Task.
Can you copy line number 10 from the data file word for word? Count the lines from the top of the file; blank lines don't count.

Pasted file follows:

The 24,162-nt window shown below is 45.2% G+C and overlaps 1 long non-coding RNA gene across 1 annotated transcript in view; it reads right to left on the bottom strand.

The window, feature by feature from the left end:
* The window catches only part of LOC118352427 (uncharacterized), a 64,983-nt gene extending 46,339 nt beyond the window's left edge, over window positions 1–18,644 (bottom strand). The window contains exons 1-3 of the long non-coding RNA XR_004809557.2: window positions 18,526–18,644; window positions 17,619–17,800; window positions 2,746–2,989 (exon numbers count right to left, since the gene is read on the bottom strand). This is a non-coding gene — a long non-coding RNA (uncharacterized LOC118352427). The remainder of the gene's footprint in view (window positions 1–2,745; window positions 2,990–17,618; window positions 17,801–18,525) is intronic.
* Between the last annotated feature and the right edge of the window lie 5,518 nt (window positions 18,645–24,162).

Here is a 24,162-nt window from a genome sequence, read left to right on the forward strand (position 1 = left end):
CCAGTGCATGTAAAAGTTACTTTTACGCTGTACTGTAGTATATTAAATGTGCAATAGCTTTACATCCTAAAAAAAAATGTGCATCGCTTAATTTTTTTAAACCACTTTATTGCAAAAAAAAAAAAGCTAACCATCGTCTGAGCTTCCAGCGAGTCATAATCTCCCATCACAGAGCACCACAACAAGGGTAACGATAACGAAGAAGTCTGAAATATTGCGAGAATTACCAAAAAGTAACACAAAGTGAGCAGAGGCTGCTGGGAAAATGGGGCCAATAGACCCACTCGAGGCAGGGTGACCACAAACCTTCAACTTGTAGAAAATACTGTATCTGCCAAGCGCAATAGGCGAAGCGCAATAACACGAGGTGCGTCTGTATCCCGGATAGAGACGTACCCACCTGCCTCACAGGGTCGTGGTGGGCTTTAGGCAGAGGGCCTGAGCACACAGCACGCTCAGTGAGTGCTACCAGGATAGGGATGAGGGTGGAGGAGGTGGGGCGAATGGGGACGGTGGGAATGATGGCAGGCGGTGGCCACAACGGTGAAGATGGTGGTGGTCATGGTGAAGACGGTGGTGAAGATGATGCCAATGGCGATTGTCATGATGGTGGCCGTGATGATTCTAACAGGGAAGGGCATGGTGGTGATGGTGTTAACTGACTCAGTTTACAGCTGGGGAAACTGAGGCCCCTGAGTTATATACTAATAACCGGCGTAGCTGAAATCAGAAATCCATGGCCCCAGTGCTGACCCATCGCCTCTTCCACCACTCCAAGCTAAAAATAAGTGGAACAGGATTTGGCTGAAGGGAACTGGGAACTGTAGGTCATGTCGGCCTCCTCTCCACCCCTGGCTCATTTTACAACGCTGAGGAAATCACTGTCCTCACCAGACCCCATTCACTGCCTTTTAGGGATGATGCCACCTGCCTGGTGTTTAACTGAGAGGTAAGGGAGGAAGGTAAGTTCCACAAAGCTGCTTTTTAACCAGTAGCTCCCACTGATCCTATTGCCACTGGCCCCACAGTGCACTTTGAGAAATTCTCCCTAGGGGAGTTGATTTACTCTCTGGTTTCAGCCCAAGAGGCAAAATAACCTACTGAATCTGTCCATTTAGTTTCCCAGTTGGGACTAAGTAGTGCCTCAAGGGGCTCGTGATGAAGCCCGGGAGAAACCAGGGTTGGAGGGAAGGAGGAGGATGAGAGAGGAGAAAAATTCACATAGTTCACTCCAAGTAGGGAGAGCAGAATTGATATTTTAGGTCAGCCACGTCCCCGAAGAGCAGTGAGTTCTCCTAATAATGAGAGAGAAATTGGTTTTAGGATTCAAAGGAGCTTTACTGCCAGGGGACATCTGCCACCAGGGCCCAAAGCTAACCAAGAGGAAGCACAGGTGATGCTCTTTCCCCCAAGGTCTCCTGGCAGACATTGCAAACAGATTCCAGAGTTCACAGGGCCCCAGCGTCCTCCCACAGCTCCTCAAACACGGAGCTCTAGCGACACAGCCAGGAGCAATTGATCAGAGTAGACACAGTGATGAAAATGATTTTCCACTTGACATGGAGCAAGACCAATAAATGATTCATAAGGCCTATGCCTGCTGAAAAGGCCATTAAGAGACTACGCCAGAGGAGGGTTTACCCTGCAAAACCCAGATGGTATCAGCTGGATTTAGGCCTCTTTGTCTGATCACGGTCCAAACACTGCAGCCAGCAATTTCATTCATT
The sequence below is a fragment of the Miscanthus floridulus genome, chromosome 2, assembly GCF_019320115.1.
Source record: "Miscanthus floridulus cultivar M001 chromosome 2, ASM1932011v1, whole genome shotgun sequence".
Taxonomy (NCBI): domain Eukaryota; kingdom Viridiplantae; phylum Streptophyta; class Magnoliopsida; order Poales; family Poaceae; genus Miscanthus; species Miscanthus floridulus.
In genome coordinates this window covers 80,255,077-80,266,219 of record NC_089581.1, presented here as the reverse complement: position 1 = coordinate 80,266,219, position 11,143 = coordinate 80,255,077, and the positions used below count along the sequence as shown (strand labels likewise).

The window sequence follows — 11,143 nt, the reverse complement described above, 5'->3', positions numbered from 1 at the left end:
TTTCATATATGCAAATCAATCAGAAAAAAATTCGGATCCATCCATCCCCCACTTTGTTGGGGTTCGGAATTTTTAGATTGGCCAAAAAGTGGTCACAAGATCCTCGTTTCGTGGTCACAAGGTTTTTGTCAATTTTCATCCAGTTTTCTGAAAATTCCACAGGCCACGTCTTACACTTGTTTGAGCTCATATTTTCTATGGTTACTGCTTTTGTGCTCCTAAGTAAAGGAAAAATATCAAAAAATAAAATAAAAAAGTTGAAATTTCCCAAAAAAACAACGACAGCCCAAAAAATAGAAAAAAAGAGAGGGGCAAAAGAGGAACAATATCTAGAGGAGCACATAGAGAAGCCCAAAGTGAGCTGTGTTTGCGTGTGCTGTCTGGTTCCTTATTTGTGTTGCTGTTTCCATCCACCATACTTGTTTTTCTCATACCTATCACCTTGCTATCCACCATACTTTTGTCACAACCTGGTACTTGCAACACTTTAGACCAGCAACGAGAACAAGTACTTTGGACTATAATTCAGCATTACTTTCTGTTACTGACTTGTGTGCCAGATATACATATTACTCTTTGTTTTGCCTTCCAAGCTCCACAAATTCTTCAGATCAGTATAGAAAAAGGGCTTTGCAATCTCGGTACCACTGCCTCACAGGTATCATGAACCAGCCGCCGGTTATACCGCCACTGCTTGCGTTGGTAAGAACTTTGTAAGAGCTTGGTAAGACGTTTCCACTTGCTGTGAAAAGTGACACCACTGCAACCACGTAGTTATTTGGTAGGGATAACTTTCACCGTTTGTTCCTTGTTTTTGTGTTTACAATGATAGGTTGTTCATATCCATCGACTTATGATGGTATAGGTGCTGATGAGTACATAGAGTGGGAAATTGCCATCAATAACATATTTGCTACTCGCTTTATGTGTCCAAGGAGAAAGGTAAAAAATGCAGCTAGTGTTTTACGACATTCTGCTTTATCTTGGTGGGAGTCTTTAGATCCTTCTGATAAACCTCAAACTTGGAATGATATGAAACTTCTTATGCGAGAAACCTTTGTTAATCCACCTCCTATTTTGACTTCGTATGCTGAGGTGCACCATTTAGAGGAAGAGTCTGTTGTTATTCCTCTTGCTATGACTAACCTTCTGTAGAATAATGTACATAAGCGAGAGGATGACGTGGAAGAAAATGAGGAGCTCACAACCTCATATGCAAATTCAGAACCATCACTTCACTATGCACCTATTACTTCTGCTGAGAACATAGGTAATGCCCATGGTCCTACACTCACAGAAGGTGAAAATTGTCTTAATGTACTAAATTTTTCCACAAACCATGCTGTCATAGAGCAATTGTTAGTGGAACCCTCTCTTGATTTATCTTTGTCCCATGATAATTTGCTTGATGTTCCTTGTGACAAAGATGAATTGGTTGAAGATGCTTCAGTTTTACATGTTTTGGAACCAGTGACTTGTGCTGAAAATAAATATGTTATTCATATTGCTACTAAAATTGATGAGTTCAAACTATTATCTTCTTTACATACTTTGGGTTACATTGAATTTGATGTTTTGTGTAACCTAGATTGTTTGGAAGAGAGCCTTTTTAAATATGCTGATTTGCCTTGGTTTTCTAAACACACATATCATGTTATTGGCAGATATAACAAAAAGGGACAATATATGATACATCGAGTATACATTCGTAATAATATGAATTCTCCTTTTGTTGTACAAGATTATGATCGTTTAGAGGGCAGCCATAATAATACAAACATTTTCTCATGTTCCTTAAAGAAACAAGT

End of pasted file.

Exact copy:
In genome coordinates this window covers 80,255,077-80,266,219 of record NC_089581.1, presented here as the reverse complement: position 1 = coordinate 80,266,219, position 11,143 = coordinate 80,255,077, and the positions used below count along the sequence as shown (strand labels likewise).